Excel Teens are out to get you & Other findings from our Survey

Posted on February 25th, 2011 in Charts and Graphs - 11 comments

How long were you using Excel?Last week, Our of curiosity and fun I asked you “how long have you been using Excel?“.

I was overwhelmed by the response we got to this simple question. More than 437 people responded with their comments, stories and enthusiastic responses. Thank you so much.

It would taken me more time to make the charts and understand the data. But thanks to Hui, who volunteered to tabulate all the survey data in a simple CSV. He also made an interesting dynamic dashboard from this data-set so that you can search and visualize matches. More on this below.

First the data:

We had 437 responses to the poll. While this is no way a good representation of all the 300 million Excel users out there, I would say this is a pretty good sample of Chandoo.org readers.

The key statistics are,

  • Median Excel age is 14 years
  • Average is 13.2 years
  • Minimum is 6 months
  • Maximum is 26 years (Rod Reed, Haseen I Alam and Jack Nefus)

Message #1: Excel Teens & Tweens are a majority

When I ran the survey, I thought, a majority of people would be in the Excel age group of 3-10 years. But I was surprised to say the least when I saw the data. More than 45% of the respondents have been using Excel for 11 years or more.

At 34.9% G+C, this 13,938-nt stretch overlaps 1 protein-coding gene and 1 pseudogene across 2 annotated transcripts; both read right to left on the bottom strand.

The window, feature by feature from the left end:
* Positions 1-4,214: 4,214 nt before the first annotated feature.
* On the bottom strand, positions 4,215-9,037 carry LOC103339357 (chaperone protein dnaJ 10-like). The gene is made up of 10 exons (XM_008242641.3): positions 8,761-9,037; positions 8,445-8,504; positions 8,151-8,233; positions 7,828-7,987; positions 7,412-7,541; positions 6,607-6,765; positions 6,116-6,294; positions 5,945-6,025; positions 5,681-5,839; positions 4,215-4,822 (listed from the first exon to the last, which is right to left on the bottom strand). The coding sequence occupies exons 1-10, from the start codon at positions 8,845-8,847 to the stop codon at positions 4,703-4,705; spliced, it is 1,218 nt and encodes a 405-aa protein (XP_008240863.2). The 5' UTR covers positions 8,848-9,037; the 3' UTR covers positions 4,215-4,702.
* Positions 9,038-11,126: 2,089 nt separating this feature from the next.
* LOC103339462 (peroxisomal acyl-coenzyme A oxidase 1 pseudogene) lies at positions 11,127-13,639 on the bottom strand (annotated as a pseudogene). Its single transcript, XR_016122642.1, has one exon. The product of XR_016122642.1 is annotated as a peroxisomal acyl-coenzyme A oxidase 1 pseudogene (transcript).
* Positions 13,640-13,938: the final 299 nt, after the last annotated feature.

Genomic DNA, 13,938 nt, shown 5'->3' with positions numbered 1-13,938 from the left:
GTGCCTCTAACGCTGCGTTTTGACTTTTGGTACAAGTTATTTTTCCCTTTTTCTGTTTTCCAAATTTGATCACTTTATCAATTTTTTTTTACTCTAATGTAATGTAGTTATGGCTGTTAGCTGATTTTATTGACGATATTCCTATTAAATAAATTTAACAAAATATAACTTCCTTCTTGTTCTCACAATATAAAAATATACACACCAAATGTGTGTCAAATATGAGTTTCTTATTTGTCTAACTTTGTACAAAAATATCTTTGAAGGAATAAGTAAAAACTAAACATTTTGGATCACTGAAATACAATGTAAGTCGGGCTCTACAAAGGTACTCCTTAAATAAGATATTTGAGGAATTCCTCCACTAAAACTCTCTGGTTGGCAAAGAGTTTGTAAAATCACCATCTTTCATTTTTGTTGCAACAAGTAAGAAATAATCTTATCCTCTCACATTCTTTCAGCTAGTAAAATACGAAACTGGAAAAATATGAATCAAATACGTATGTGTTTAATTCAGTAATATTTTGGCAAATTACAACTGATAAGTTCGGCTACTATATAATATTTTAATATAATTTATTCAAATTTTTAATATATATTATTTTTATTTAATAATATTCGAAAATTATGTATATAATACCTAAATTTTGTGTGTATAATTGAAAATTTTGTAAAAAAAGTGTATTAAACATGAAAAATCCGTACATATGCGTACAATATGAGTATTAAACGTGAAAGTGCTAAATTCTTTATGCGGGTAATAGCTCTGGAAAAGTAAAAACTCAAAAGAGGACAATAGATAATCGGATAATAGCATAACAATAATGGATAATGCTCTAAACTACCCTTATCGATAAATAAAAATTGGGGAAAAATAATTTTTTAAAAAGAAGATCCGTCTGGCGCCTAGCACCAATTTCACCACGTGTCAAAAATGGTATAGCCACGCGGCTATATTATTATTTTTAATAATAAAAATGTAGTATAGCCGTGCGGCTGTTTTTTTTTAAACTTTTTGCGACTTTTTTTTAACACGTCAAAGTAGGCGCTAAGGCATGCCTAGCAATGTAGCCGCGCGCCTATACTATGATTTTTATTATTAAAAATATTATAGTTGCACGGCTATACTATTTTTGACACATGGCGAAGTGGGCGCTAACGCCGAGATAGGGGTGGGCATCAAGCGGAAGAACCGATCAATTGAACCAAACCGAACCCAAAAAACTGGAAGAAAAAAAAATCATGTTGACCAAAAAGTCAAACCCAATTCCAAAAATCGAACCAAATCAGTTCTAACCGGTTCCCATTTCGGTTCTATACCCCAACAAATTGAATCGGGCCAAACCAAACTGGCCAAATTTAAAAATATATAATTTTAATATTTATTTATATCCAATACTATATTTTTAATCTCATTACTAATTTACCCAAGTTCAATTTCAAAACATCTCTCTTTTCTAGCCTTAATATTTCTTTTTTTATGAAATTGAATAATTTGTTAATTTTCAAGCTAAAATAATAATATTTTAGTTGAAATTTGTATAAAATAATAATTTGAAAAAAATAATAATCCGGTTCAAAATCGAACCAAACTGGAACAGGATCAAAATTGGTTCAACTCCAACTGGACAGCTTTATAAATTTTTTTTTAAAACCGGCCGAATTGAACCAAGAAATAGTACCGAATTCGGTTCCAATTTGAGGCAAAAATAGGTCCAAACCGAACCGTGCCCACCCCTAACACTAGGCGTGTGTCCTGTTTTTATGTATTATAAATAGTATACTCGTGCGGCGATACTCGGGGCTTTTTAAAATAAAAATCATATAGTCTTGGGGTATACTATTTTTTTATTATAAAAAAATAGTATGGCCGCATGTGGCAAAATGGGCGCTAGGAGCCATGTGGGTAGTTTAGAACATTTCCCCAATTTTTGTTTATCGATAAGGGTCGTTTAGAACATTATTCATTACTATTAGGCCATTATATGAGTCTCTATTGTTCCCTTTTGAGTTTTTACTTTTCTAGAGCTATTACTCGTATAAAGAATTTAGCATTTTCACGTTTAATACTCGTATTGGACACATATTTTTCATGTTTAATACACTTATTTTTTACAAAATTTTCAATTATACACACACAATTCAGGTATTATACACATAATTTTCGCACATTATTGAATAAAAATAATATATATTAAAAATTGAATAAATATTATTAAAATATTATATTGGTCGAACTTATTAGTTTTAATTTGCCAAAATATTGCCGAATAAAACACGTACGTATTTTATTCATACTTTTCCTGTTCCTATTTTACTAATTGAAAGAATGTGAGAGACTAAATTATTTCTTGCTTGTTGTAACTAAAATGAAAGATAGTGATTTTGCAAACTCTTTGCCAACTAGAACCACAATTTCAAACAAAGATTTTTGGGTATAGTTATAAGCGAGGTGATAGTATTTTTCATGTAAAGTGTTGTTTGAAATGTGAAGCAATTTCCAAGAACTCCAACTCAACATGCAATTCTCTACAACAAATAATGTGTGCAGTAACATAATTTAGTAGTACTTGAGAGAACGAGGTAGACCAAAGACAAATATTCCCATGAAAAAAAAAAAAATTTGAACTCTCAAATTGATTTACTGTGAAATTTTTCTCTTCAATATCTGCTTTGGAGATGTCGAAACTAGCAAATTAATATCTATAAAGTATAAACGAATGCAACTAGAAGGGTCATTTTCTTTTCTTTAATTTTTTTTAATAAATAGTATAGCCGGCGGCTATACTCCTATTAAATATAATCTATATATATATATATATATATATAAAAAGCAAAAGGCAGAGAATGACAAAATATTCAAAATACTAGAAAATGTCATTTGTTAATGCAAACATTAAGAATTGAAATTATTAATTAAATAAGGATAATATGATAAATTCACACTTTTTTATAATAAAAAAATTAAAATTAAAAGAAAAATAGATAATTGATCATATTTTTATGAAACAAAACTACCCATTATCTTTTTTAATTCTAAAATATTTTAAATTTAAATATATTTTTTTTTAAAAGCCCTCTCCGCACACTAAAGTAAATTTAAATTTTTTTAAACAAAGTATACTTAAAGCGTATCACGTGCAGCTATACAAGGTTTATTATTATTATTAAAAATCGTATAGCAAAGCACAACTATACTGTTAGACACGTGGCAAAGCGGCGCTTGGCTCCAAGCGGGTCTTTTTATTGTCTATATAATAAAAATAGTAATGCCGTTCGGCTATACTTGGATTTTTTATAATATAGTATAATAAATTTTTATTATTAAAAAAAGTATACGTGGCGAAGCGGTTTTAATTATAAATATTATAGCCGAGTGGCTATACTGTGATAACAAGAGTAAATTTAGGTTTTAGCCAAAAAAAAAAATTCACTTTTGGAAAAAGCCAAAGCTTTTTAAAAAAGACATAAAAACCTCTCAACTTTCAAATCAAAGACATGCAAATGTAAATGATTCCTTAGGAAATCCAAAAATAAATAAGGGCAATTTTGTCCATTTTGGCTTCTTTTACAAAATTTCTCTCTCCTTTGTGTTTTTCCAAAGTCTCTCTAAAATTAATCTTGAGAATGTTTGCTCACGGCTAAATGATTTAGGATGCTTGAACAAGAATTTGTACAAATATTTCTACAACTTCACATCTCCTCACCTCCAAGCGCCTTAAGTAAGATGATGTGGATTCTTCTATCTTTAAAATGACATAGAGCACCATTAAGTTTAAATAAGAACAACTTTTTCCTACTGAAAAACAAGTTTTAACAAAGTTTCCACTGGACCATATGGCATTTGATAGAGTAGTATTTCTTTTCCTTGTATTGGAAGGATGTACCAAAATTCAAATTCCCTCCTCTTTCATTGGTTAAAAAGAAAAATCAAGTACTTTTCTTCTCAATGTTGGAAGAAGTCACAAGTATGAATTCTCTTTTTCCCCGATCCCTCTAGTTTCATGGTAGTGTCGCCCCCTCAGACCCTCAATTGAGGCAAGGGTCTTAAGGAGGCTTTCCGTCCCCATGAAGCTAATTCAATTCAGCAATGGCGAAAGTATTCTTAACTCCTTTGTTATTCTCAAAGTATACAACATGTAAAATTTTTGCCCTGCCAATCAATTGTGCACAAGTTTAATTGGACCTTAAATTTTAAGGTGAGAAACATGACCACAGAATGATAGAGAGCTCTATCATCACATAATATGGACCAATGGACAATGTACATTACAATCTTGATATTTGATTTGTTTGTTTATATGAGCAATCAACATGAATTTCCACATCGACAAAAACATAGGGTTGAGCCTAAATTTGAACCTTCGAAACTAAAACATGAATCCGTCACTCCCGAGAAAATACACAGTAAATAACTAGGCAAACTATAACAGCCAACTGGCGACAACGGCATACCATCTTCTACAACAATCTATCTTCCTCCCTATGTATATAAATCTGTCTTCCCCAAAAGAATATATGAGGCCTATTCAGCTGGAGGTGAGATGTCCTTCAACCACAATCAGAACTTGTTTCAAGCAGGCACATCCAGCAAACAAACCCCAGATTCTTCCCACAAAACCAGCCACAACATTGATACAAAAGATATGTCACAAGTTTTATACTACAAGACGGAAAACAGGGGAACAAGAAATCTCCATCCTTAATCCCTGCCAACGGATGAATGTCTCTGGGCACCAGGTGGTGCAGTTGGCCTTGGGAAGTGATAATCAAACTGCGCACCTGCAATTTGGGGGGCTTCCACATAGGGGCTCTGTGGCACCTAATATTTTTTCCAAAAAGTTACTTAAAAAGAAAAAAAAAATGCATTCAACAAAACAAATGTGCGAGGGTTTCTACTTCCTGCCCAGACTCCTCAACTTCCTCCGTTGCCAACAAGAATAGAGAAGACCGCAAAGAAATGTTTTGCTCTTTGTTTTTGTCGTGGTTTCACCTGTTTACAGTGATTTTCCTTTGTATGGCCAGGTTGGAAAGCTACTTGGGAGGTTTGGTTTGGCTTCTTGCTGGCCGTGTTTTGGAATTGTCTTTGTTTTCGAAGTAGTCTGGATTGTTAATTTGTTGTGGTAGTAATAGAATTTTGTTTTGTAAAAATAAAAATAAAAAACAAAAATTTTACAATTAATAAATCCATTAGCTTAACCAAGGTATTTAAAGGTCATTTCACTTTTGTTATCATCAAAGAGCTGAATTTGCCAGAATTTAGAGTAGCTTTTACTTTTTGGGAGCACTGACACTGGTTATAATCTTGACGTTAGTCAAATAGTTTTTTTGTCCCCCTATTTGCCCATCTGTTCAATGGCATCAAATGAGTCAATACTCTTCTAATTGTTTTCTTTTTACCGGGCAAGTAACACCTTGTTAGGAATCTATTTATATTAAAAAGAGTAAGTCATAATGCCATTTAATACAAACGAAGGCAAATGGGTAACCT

Chart – Excel Age distribution

Number of people by their Excel Age - Distribution chart in Excel - Chandoo.org

What this means – possible explanations

  • Biased data set (!?!): Since people who started using Excel just a few years ago tend to be not so serious about it, they may not have responded to the survey or neglected it. On the other hand, people who have been using Excel for more than a 10 years tend to be more passionate about it and thus they are active on sites like chandoo.org. So they are prone to responding to surveys or indulging in discussions.
  • Excel user base shrinking: With the launch of drag-and-drop analysis tools like Tableau and cheap alternatives like Google docs, Open Office and Zoho, may be Excel user base is shrinking. This could be the reason behind such heavy concentration of 10-19 year user base.

Message #2: Excel 95 and 97 are very popular versions

I wanted to understand how the year on which users started using Excel correlated with Excel releases. So I flipped the chart and plotted Number of people by Year. Then I overlaid Excel releases as noted in Excel history time-line chart. Here is what I got,

Chart – Year people started using Excel by Number of people

Number of people by the year they started using Excel - Distribution chart in Excel - Chandoo.org

What this means – possible explanation

  • The big spikes in data coincide with releases of Excel 95 and 97. In fact, you could notice that a large chunk of users (~30%) have started using Excel between 1995 and 1998. We can attribute this to features like VBA (introduced in 1993),  Windows 95 launch and spreading of concepts like MIS, Business Intelligence, enterprise databases and business analysis.